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Nov22WedGoalie James Reimer considers himself blessed to be in the National Hockey League. November 22, 2017 by Jayne Thurber-Smith
“In a position where the mental side of the game is more important than anything, Reimer commented early on in his rookie year that he feels his religious background is a big reason why he has been able to cope with the day-to-day stress of playing goal in the NHL.”
- Filed Under:
- Faith & Friends
–James Mirtle, The Globe and Mail (April 3, 2011)
More than six years since those words were written, throughout the rollercoaster ride of being a professional athlete, James Reimer remains true to the Christian roots that have always kept him grounded. He keeps reminders from Colossians 3:23 on his hockey stick (“Whatever you do, work at it with all your heart, as working for the Lord”) and Matthew 14:31 on his goalie helmet.
“In the latter half of Matthew 14:31, Jesus asked Peter, ‘Why did you doubt?’ ” James comments. “Hockey is a big thing to me and I love it, but obviously it’s a lot of pressure. I need to remember that even though I have a huge task ahead of me, I can trust God.”
Growing up, James attended a Christian school in his small hometown of Arborg, Man. “I dedicated my life to Jesus at the age of seven and was baptized when I turned 15,” he remembers. “My faith continues to grow deeper as I grow older.”
It was at the age of 12 that James also decided to dedicate his life to hockey.
“As a kid, I enjoyed soccer, baseball and swimming, but I decided to stick with hockey,” he smiles. “We had a little rink in our yard where I could always work on my game, and even though we lived in a small farming community, we had an NHL-sized outdoor rink kept up by the locals. If I wanted to get a bunch of buddies together we could go there and play. I’ve always felt how great it is just to play alongside your teammates and have a common purpose.”
James’ favourite hockey team to watch growing up was the Toronto Maple Leafs and his favourite player was their goalie, Ed Belfour.
“It was pretty cool, that when I showed up for development camp that summer, after I was drafted by the Leafs in 2006, his gear was still in the room!” James says. “That was surreal, to be in the same locker room as he had been. I never got to meet him in person, but we did get introduced to each other over the phone once when he was talking to my equipment rep.”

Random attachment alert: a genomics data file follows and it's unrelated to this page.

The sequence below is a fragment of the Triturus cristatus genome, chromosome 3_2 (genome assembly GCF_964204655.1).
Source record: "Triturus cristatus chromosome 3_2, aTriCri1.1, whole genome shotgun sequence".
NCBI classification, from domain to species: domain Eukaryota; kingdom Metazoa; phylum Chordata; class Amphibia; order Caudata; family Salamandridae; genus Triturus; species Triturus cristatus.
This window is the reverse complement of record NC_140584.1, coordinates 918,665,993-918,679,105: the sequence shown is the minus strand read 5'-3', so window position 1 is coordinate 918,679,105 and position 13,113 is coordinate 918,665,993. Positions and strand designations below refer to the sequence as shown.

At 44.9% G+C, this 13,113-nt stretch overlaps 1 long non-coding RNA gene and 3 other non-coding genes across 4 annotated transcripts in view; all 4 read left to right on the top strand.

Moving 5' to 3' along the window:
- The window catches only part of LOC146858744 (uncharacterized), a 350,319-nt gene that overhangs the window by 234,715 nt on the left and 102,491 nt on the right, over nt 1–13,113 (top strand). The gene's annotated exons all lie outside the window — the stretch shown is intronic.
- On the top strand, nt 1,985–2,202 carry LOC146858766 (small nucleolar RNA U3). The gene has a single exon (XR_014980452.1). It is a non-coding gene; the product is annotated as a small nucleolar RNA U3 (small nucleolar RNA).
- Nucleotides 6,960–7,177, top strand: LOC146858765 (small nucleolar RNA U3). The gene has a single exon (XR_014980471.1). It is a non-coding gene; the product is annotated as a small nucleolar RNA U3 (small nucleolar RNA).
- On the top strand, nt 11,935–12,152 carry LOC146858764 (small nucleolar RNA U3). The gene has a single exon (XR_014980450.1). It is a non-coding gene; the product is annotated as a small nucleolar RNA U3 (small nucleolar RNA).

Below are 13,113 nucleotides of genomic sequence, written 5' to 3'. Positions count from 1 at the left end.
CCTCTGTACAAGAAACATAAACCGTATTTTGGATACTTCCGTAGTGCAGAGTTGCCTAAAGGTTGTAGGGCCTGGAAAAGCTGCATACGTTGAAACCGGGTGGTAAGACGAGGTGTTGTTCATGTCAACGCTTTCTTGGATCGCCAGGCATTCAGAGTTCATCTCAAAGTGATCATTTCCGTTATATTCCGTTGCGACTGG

City to City
James spent almost five years perfecting his moves in the minor leagues before his NHL debut in December 2010. By March 2011, he’d worked his way to Toronto’s starting goalie position.
“How Christianity works so well in life and sports, especially in goaltending, is that my faith helps me deal with the extreme highs and lows we all go through,” he says. “It definitely helps put things in perspective. God has helped me stay level-headed despite all of the ups and downs. Through my career, I just try to glorify Him and have fun, and the rest will take care of itself.”
In February 2016, he was traded to the San Jose Sharks and then signed a five-year contract with the Florida Panthers that summer.
Going from a hockey-obsessed city such as Toronto to Miami, where football and basketball are the more popular sports, was a culture shock.“Being a hockey player in Miami is a different experience for sure!” he laughs. “There are pros and cons to each situation. In Toronto, people recognize you on the street and you’re always conscious of that. It’s great to interact with fans but in Florida, it’s mostly just when you are at the rink. Away from the rink, it’s nice to be just a normal person and live your life. My wife and I and our baby daughter, Nevaeh, spend the off-season in Kelowna, B.C., where a lot of present and past NHL guys are, so it’s just part of the town’s makeup.”
But no matter what city he’s living in, James continues to feel amazed that he gets to play hockey for a living.
James told The Globe and Mail back in 2011, “I’m blessed to be here. Blessed to be playing in the NHL. It’s not because of me, that’s for sure.” It’s good to know that some things never change.